Kentucky’s Workplace Injury Rate Continues to Drop

March 02 2018 | Blog
  • A 2016 federal report from the U.S. Bureau of Labor Statistics reports that Kentucky has the lowest non-fatal workplace injury rate in the commonwealth’s history.

    Data was first collected in 1996 when Kentucky reported an incident rate of 8.4 injuries per 100 full-time employees. The 2016 number dropped to the all-time low of 3.4 injuries per 100 full-time employees.

    This decrease in injuries was widely seen by lawmakers as proof that their steps in recent years to increase worker safety have been effective.

    “Our mission at the Labor Cabinet is to prevent injuries from occurring in the first place by educating employers and employees about workplace safety so that the 1.9 million men and women working in Kentucky return home each day safe and sound. We will not rest until Kentucky is the safest place to work and live in the country,” said Labor Secretary Derrick Ramsey in a press release.

    The report also said that the number of work-related fatalities decreased over the previous year from 99 fatalities in 2015 to 92 in 2016.


    Facts from the Report

    Of the 92 killed:

    • 85 were men
    • 82 were white, 3 were black, and 7 were Hispanic
    • 29 were in the  “natural resources, construction, and maintenance” occupations. Of these, 11 died from accidents with “objects and equipment”, 9 were “transportation incidents,” and 5 were slips and falls
    • Tied with the above reason as the most common industry, 29 were in “transportation and material moving occupations”, where 26 of them died from “transportation incidents”.
    • 69 of the fatalities were employees, while 23 were self-employed

    As a whole, the U.S. has 2.9 million nonfatal workplace injuries and illnesses and 5,190 fatalities.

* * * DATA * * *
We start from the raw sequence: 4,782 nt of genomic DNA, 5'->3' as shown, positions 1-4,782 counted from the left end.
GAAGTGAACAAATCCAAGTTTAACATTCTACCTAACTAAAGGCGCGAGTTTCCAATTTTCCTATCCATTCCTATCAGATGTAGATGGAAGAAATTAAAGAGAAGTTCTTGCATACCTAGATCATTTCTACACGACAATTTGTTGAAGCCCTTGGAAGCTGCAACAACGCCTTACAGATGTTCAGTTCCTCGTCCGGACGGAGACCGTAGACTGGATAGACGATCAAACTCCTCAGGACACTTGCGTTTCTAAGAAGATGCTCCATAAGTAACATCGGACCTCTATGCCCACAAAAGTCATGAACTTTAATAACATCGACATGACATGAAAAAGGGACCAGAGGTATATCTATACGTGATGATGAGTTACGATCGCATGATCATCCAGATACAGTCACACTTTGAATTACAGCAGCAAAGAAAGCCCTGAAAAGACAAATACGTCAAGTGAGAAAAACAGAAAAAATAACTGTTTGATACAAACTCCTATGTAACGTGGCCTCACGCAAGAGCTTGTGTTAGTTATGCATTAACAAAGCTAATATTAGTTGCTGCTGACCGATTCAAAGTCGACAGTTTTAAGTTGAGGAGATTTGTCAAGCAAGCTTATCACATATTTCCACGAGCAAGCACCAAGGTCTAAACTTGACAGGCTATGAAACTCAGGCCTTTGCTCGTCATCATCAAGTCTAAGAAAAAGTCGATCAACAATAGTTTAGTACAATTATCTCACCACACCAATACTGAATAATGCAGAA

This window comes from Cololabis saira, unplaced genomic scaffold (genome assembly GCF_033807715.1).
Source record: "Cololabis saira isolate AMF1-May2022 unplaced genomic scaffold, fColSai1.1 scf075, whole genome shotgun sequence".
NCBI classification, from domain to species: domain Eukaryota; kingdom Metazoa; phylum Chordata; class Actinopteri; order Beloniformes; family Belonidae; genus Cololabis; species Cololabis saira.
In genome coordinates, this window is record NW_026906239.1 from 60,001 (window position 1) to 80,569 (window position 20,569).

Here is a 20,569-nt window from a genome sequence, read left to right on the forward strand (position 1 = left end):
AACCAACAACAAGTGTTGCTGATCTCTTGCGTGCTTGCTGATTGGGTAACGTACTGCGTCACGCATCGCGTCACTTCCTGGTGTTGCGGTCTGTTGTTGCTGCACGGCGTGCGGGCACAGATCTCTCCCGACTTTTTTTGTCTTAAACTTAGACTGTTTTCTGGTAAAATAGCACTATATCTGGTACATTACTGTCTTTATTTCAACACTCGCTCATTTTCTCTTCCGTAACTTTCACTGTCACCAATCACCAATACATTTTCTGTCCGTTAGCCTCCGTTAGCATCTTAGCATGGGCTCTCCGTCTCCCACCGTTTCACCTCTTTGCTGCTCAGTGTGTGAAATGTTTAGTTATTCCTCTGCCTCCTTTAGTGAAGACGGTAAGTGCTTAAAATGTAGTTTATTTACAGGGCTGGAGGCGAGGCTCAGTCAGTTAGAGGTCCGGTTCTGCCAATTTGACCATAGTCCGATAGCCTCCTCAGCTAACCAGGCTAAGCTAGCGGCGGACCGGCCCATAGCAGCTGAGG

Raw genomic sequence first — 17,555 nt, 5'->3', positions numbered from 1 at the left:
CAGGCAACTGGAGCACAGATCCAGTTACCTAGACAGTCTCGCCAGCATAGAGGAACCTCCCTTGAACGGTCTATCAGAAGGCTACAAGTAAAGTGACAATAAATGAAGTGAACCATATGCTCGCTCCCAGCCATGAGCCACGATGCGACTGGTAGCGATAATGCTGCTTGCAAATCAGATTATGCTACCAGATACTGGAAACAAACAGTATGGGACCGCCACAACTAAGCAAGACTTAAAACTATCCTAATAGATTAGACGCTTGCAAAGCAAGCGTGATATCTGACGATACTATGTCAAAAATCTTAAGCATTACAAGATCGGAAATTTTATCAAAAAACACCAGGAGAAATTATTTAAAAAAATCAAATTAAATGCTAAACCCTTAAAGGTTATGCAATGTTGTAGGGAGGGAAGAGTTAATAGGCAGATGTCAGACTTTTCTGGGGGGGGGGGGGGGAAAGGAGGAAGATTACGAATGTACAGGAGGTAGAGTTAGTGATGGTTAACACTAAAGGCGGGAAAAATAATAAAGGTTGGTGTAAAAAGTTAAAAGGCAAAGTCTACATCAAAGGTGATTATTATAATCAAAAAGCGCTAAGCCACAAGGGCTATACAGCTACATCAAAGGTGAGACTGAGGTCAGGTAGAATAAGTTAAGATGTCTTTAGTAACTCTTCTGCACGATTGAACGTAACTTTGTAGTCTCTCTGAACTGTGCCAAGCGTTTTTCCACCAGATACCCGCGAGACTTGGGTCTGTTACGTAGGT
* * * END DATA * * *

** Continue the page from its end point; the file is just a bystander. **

What It Means

    The Occupational Safety and Health Administration (OSHA), which is a division of the U.S. Department of Labor, estimates that Worker’s Compensation paid out by employers equals almost $1 billion per week for “direct costs alone.” Direct costs include workers’ compensation payments, medical expenses, and costs for legal services.

    In addition to those costs, employers then have to pay to “train replacement employees, accident investigation, implementation of corrective measures, lost productivity, repairs of damaged equipment and property, and costs associated with lower employee morale and absenteeism.”

    This accounts for an untold cost that could easily be avoided by increased safety awareness.


    Workers’ Comp and the Law

    Workers’ Compensation, or more commonly Workers’ Comp, is a set of laws that protect workers when they are injured on the job and cannot work because of their injuries. The law does not discriminate over who was at fault. The fact that a person was employed at the time of the injury and injured on the job, as a result of working, is enough by law.

    Worker’s comp covers a variety of incidents such as sustaining a physical injury, being involved in an accident that make an existing injury worse or succumbing to environmental injuries like illness from toxic chemicals encountered on the job.

    Workers’ Comp in addition to reimbursement for medical costs – covers lost wages from the time the person is unable to work, and future expenses such as rehab, health care, and prescription medication.

    A wrongful death claim can be filed by an immediate family member or a personal injury lawyer on their behalf as another way of receiving compensation.


    Kentucky’s Formula for Success

    To continue the downward trend the state has enjoyed over the past decade, Kentucky has instituted a program called “Kentucky Safe”. The program provides training and consultation geared toward keeping injury and illness rates heading downward. These are provided at no-cost to employers across the state – including on-site consultations, compliance assistance, educational material and class-style and online training for employers.

    “Last year, the [Kentucky Labor Cabinet Division of Occupational Safety and Health Education & Training] conducted 272 consultative surveys identifying and ensuring the abatement of 2,067 serious hazards. Also, 142 training courses were conducted, reaching approximately 4,300 attendees in response to training requests from employers,” the Labor Department said in a press release.

    Labor Secretary Derrick Ramsey says the reason for the state-wide injury and fatality decrease is mainly because of a change in the workplace culture.

    “This achievement has only been possible by employers and employees who have embraced a culture of safety in their workplace. They deserve to be congratulated for their commitment, and these reports clearly show that Kentucky is moving in the right direction, but there is still much work to be done,” he said.

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